Nile Basin irrigation ministers to resume talks on GERD



Sat, 05 May 2018 - 11:50 GMT


Sat, 05 May 2018 - 11:50 GMT

Grand Ethiopian Renaissance Dam construction (Photo: Reuters)

Grand Ethiopian Renaissance Dam construction (Photo: Reuters)

CAIRO – 5 May 2018: The technical committee of the Nile Basin countries of Ethiopia, Sudan and Egypt, and their respective irrigation ministers, resume talks over the Grand Ethiopian Renaissance Dam (GERD) on Saturday in Addis Ababa.

On Friday, Egypt's Irrigation Minister Mohamed Abdel-Ati jetted off to Addis Ababa to be in attendance.

Mohamed Abdel Rahman Jawish, spokesperson for the Sudanese minister of irrigation and water resources, said in press remarks on Friday that the French consultancy firm selected jointly by the three countries to determine the effects of the underway dam on the downstream countries will also expectedly join Saturday’s meetings.

The meeting, which comes at the request of Egypt to streamline frozen negotiations, is expectedly to reach a consensus over the introductory report prepared by two French consultancy firms, BRL and Arterlia, which were hired to conduct impact studies of the dam on the downstream countries.

During a press conference with Ethiopian Prime Minister Abi Ahmed, Sudanese President Omar al-Bashir affirmed that the new project benefited his country on a large scale and will not affect Egypt’s share of Nile water.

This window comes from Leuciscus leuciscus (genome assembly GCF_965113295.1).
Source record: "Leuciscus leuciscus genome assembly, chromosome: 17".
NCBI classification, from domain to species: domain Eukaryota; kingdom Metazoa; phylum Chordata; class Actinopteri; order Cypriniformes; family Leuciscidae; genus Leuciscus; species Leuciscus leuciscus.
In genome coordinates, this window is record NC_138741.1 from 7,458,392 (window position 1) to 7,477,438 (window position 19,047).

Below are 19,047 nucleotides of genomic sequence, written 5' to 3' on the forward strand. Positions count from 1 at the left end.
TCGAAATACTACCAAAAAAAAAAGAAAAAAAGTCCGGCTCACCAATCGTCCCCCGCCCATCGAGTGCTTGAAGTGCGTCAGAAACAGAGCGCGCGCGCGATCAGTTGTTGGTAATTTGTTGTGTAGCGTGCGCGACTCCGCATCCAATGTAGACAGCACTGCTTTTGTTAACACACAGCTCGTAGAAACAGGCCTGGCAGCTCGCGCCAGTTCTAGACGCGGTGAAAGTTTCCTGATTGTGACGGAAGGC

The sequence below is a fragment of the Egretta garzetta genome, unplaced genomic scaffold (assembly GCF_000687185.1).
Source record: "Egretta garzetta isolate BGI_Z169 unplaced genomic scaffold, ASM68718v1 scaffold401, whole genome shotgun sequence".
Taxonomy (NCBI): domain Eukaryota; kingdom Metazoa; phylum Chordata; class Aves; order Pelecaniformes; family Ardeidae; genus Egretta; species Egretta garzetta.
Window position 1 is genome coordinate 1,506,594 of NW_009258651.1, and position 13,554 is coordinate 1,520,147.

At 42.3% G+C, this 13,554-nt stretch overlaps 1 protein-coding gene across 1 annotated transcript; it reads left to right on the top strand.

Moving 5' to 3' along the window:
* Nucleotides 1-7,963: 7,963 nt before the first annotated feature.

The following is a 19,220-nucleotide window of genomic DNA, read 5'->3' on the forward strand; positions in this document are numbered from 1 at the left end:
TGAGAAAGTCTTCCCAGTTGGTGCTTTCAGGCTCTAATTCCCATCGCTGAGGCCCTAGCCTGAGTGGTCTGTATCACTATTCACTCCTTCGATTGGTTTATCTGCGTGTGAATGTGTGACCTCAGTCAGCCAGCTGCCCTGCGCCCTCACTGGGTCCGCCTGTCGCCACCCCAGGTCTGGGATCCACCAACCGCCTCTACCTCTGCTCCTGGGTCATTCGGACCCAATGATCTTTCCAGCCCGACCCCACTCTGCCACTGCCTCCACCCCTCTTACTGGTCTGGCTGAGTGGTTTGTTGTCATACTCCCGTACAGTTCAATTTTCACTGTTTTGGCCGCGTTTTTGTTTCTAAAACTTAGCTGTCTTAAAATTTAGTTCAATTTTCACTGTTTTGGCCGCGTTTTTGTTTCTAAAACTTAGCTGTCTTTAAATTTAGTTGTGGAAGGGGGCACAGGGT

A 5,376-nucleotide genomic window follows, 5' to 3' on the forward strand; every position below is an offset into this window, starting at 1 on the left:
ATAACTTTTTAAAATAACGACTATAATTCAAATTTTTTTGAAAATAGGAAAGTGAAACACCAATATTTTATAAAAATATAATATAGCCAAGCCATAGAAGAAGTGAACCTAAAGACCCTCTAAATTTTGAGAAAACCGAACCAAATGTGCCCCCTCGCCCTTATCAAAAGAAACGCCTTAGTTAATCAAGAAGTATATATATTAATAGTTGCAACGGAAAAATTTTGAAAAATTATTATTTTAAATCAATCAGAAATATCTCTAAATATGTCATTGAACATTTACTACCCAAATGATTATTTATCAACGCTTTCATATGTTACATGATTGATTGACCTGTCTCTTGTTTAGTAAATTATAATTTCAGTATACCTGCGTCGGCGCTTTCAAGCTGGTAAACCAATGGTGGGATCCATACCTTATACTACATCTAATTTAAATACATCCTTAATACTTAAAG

Both officials reiterated their commitment to the principles of the 2015 agreement that ensures a fair and equitable distribution of Nile water among the said countries.

Previously, amid a serious deadlock in talks over the stalling of the technical studies of the disputed dam, Egypt suggested including the World Bank as a neutral mediator in the tripartite technical committee’s talks on the GERD.

However, on January 21, Ethiopia announced its rejection of the suggestion.

Egypt depends entirely on Nile water for drinking and irrigation purposes, reiterating consistently its "historical right" to the river guaranteed in the 1929 and 1959 Nile agreements, which granted the country 87 percent of Nile water and the right to veto or approve irrigation projects in the upstream countries.

Since 2014, the three countries have held several tripartite meetings and agreed on the Declaration of Principles. However, the difference between the countries relates to the filling and operation of the dam; Egypt demands that this period be 7 to 10 years, while Ethiopia insists on a maximum of 3 years

Egypt’s average water per-capita is expected to drop from 663 cubic meters per year to 582 cubic meters by 2025, according to the Central Agency for Public Mobilization and Statistics (CAPMAS). Addis Ababa, however, claimed that the dam is necessary for Ethiopia’s development and will not harm downstream countries.

In 2011, Ethiopia started the construction of the 6,000-megawatt Renaissance Dam over the Blue Nile River, one of the major sources of water that forms the Nile River downstream. Concerns have risen in Cairo and Khartoum over the negative impact the Ethiopian dam will have on their historic Nile water share, amounting to 55.5 billion cubic meters in Egypt only, in accordance with the historic 1959 agreement with Sudan.



Leave a Comment

Be Social